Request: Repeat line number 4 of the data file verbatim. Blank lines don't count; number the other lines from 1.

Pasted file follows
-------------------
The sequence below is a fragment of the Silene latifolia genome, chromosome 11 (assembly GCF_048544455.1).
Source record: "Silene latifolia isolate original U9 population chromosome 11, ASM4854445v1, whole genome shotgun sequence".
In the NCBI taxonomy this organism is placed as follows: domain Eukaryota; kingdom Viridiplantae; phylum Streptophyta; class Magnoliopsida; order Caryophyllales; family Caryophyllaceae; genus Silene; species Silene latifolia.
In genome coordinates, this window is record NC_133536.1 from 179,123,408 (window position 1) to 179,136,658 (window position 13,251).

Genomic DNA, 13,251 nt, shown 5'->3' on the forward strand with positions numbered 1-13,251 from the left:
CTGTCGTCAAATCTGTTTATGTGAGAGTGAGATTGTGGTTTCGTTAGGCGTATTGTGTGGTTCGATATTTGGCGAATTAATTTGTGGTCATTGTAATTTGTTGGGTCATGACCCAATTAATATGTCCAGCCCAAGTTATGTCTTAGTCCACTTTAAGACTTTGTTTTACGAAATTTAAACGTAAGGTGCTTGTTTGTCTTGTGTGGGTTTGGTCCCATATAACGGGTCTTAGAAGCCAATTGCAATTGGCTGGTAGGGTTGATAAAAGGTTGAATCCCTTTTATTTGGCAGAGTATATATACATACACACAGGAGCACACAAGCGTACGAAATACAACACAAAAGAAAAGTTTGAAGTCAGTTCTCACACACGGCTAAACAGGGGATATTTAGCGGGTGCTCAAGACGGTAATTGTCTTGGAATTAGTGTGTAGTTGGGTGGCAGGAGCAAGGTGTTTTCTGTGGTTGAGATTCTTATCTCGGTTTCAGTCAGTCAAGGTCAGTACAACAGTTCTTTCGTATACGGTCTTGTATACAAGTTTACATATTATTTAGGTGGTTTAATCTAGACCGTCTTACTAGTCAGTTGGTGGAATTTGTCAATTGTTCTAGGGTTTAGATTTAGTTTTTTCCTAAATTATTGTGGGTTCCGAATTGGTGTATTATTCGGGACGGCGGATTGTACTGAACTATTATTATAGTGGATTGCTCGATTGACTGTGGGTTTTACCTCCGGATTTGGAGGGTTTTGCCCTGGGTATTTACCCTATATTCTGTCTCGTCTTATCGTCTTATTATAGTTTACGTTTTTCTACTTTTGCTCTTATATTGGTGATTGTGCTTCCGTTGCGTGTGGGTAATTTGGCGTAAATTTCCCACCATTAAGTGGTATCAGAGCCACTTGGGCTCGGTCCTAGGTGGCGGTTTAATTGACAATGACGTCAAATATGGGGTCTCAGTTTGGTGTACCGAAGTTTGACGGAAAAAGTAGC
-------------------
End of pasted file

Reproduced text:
In genome coordinates, this window is record NC_133536.1 from 179,123,408 (window position 1) to 179,136,658 (window position 13,251).